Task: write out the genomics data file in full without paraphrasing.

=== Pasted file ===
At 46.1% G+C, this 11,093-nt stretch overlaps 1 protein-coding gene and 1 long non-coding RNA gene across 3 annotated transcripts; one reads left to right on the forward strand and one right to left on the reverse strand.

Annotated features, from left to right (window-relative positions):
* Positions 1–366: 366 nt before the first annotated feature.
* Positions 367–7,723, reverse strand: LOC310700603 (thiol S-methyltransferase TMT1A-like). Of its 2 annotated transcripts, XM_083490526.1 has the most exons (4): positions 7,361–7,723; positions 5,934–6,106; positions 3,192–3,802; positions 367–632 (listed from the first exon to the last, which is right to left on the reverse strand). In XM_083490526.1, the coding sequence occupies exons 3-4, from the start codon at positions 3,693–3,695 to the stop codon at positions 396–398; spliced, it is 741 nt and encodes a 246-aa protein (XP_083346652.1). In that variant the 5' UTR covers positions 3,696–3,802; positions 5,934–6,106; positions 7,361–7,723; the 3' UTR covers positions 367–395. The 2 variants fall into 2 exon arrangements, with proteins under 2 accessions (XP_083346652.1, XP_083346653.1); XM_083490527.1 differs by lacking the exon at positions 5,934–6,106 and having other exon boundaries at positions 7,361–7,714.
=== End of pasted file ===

At 46.1% G+C, this 11,093-nt stretch overlaps 1 protein-coding gene and 1 long non-coding RNA gene across 3 annotated transcripts; one reads left to right on the forward strand and one right to left on the reverse strand.

Annotated features, from left to right (window-relative positions):
* Positions 1–366: 366 nt before the first annotated feature.
* Positions 367–7,723, reverse strand: LOC310700603 (thiol S-methyltransferase TMT1A-like). Of its 2 annotated transcripts, XM_083490526.1 has the most exons (4): positions 7,361–7,723; positions 5,934–6,106; positions 3,192–3,802; positions 367–632 (listed from the first exon to the last, which is right to left on the reverse strand). In XM_083490526.1, the coding sequence occupies exons 3-4, from the start codon at positions 3,693–3,695 to the stop codon at positions 396–398; spliced, it is 741 nt and encodes a 246-aa protein (XP_083346652.1). In that variant the 5' UTR covers positions 3,696–3,802; positions 5,934–6,106; positions 7,361–7,723; the 3' UTR covers positions 367–395. The 2 variants fall into 2 exon arrangements, with proteins under 2 accessions (XP_083346652.1, XP_083346653.1); XM_083490527.1 differs by lacking the exon at positions 5,934–6,106 and having other exon boundaries at positions 7,361–7,714.